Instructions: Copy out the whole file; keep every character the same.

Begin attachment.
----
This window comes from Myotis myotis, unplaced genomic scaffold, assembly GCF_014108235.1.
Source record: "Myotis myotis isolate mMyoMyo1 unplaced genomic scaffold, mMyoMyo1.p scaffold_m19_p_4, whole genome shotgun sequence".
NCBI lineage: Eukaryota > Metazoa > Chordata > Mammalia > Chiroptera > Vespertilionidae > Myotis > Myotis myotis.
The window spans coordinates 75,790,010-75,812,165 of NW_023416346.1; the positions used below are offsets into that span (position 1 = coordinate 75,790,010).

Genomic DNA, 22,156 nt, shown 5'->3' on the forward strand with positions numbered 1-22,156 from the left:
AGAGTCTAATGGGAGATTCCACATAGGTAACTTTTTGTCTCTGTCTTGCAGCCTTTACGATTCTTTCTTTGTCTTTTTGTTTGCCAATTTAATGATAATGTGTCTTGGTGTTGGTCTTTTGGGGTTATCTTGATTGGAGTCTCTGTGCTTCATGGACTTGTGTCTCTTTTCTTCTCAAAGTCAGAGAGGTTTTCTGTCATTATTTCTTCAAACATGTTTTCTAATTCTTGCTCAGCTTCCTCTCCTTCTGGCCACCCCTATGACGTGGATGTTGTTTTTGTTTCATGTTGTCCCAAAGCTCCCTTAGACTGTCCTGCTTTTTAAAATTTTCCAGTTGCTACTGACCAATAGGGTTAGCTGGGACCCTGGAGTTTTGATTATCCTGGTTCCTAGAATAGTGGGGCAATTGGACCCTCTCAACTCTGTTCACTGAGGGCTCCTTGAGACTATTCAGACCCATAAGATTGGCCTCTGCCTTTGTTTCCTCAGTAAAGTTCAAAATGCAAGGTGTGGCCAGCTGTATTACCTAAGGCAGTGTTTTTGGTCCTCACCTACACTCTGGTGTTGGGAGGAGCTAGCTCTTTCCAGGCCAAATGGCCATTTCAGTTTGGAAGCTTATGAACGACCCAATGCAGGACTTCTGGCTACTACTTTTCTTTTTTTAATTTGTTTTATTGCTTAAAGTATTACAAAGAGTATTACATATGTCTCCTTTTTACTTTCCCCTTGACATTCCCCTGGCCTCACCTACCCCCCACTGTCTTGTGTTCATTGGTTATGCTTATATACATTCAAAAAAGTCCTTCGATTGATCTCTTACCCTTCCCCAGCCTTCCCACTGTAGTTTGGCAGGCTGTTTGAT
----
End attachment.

This window comes from Myotis myotis, unplaced genomic scaffold, assembly GCF_014108235.1.
Source record: "Myotis myotis isolate mMyoMyo1 unplaced genomic scaffold, mMyoMyo1.p scaffold_m19_p_4, whole genome shotgun sequence".
NCBI lineage: Eukaryota > Metazoa > Chordata > Mammalia > Chiroptera > Vespertilionidae > Myotis > Myotis myotis.
The window spans coordinates 75,790,010-75,812,165 of NW_023416346.1; the positions used below are offsets into that span (position 1 = coordinate 75,790,010).

Genomic DNA, 22,156 nt, shown 5'->3' on the forward strand with positions numbered 1-22,156 from the left:
AGAGTCTAATGGGAGATTCCACATAGGTAACTTTTTGTCTCTGTCTTGCAGCCTTTACGATTCTTTCTTTGTCTTTTTGTTTGCCAATTTAATGATAATGTGTCTTGGTGTTGGTCTTTTGGGGTTATCTTGATTGGAGTCTCTGTGCTTCATGGACTTGTGTCTCTTTTCTTCTCAAAGTCAGAGAGGTTTTCTGTCATTATTTCTTCAAACATGTTTTCTAATTCTTGCTCAGCTTCCTCTCCTTCTGGCCACCCCTATGACGTGGATGTTGTTTTTGTTTCATGTTGTCCCAAAGCTCCCTTAGACTGTCCTGCTTTTTAAAATTTTCCAGTTGCTACTGACCAATAGGGTTAGCTGGGACCCTGGAGTTTTGATTATCCTGGTTCCTAGAATAGTGGGGCAATTGGACCCTCTCAACTCTGTTCACTGAGGGCTCCTTGAGACTATTCAGACCCATAAGATTGGCCTCTGCCTTTGTTTCCTCAGTAAAGTTCAAAATGCAAGGTGTGGCCAGCTGTATTACCTAAGGCAGTGTTTTTGGTCCTCACCTACACTCTGGTGTTGGGAGGAGCTAGCTCTTTCCAGGCCAAATGGCCATTTCAGTTTGGAAGCTTATGAACGACCCAATGCAGGACTTCTGGCTACTACTTTTCTTTTTTTAATTTGTTTTATTGCTTAAAGTATTACAAAGAGTATTACATATGTCTCCTTTTTACTTTCCCCTTGACATTCCCCTGGCCTCACCTACCCCCCACTGTCTTGTGTTCATTGGTTATGCTTATATACATTCAAAAAAGTCCTTCGATTGATCTCTTACCCTTCCCCAGCCTTCCCACTGTAGTTTGGCAGGCTGTTTGAT